Homicide team IDs man in fatal YVR shooting as police grapple with spate of gang violence

Man, 20, charged in separate fatal shooting Burnaby over the weekend

A scene from the Schoolhouse Squat from October 2018, where Alliance Against Displacement members and supporters occupied the Rutherford Elementary School site, advocating for people experiencing homelessness. (News Bulletin file)
‘Schoolhouse Squat’ activists get conditional discharge in Nanaimo school occupation

Ivan Donald Drury, Tingchun (Listen) Chen sentenced in provincial court in Nanaimo

The site of Sunfest, Laketown Ranch, will be open for camping this summer. (Citizen file)
Sunfest country music bash won’t be shining on B.C. in 2021

Annual Vancouver Island Festival cancelled due to COVID-19, along with Laketown Shakedown

Tla-o-qui-aht First Nation elected chief councillor Moses Martin, who was also Chantel Moore’s grandfather, speaks to media in Port Alberni on Aug. 16, 2020, during a visit from NDP leader Jagmeet Singh following the police shooting of Chantel Moore. (Elena Rardon photo)
Mother of 2 shot by police in critical condition, says B.C. First Nation chief

Community ‘devastated’ by third member of 1,150-person Vancouver Island nation shot in less than a year

B.C. Agriculture Minister Lana Popham promotes the government’s BuyBC food program in 2019. (B.C. government)
Money running out for fresh fruit, vegetables, milk in B.C. schools

‘Looking at ways to support this type of program,’ minister says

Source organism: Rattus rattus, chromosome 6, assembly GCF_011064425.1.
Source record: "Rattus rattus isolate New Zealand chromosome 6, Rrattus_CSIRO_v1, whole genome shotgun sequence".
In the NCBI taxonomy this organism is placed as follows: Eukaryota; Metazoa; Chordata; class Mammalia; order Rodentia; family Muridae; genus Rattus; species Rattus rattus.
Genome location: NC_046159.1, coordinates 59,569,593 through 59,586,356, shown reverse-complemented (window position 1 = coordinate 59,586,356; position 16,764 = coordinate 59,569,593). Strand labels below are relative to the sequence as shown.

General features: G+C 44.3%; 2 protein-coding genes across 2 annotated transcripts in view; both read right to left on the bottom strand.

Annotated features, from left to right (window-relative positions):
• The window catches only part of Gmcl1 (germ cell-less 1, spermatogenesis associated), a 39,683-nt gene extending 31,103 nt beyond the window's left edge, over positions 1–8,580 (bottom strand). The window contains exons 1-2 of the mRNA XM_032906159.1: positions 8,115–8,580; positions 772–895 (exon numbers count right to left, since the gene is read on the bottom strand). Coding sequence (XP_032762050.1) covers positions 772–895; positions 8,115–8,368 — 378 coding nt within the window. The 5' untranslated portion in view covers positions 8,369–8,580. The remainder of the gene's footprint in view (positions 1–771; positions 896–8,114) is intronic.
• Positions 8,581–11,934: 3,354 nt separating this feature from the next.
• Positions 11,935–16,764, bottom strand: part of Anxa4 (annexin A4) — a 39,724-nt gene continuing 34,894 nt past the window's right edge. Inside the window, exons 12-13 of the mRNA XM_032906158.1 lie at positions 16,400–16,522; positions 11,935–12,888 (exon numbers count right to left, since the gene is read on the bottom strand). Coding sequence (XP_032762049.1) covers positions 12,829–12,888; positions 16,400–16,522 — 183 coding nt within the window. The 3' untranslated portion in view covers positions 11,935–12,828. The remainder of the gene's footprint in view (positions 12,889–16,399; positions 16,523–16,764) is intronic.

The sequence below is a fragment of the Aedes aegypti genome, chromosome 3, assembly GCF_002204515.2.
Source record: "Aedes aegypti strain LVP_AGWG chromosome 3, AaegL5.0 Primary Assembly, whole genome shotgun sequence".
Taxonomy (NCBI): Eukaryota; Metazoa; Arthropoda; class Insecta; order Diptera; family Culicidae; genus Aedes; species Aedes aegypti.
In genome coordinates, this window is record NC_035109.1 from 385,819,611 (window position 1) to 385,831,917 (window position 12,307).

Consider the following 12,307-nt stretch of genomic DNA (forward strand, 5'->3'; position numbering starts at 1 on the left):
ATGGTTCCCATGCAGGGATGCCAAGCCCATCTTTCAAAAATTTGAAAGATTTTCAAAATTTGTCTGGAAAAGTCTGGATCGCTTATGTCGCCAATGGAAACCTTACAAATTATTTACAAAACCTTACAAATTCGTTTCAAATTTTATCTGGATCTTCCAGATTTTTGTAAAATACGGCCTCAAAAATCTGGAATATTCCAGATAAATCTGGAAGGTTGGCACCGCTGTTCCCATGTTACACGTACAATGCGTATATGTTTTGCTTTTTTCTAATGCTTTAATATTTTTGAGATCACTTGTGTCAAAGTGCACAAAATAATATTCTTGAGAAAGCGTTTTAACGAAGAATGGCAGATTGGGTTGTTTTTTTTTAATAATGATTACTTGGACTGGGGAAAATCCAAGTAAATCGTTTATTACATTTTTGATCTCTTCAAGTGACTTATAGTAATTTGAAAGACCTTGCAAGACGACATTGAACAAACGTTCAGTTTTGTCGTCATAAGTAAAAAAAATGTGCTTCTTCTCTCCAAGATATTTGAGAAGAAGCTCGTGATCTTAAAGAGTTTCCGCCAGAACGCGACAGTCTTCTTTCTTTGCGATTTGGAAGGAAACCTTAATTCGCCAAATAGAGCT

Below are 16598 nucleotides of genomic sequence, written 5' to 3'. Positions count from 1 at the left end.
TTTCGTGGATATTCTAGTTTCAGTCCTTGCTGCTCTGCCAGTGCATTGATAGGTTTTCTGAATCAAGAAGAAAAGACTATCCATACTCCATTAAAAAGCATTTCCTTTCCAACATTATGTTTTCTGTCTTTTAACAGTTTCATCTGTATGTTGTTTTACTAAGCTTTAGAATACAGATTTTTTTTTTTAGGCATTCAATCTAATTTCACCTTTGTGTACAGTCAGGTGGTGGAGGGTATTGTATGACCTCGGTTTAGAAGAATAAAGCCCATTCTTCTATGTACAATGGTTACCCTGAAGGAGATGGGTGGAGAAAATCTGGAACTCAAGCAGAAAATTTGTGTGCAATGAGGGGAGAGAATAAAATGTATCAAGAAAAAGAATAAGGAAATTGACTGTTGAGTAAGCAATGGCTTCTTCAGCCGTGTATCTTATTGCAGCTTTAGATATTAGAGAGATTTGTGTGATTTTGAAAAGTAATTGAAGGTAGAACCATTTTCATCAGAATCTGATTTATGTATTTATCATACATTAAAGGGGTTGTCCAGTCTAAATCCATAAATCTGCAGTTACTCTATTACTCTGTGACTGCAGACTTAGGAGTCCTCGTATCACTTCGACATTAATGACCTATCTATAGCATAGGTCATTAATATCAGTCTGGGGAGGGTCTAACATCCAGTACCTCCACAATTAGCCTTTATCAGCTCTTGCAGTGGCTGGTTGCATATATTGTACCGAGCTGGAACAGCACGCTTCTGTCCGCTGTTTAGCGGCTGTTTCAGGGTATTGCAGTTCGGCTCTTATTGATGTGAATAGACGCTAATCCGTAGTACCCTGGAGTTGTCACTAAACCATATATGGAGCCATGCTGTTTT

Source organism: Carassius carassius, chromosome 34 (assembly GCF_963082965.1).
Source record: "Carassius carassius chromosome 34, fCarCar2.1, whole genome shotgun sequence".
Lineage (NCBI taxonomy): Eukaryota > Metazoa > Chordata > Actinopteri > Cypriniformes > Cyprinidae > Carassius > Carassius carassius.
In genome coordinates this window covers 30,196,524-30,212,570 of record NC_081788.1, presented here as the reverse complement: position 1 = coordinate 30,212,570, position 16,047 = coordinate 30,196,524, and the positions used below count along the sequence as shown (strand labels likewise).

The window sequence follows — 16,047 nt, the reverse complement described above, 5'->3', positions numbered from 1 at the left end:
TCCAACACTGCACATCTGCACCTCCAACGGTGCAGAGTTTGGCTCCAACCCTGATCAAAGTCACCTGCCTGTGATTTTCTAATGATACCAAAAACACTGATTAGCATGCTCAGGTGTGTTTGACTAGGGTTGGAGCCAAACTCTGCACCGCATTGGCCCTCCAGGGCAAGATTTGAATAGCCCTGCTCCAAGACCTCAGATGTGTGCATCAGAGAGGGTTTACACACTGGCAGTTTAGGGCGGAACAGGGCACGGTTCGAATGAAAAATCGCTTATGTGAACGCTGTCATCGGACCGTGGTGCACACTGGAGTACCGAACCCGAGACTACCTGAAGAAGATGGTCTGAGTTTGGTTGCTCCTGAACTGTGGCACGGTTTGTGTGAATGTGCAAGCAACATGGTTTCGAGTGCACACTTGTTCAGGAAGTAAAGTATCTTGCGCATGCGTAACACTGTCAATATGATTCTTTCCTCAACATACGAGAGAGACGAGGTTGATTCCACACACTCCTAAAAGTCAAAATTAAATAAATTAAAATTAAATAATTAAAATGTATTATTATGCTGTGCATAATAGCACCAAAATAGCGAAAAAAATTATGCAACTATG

(Paul Henderson/ Chilliwack Progress file)
Experts now predict 33.6% rise in B.C. home sales for 2021

BCREA economists also predict home prices to increase by 14.3%

B.C. Auditor General Michael Pickup in 2017. THE CANADIAN PRESS
B.C. didn’t effectively manage conservation lands program: auditor general

Michael Pickup says staff had limited approaches to resolving the unauthorized use of the most at-risk conservation lands

The majority of city council votes in favour of this design for a new Salmon Arm flag on Monday, May 10, 2021. (City of Salmon Arm image)
Majority of council salutes new flag for Salmon Arm

Two councillors raise concerns about logo being too corporate for a flag

Cannabis bought in British Columbia (Ashley Wadhwani/Black Press Media)
Is it time to start thinking about greener ways to package cannabis?

Packaging suppliers are still figuring eco-friendly and affordable packaging options that fit the mandates of Cannabis Regulations

Most Read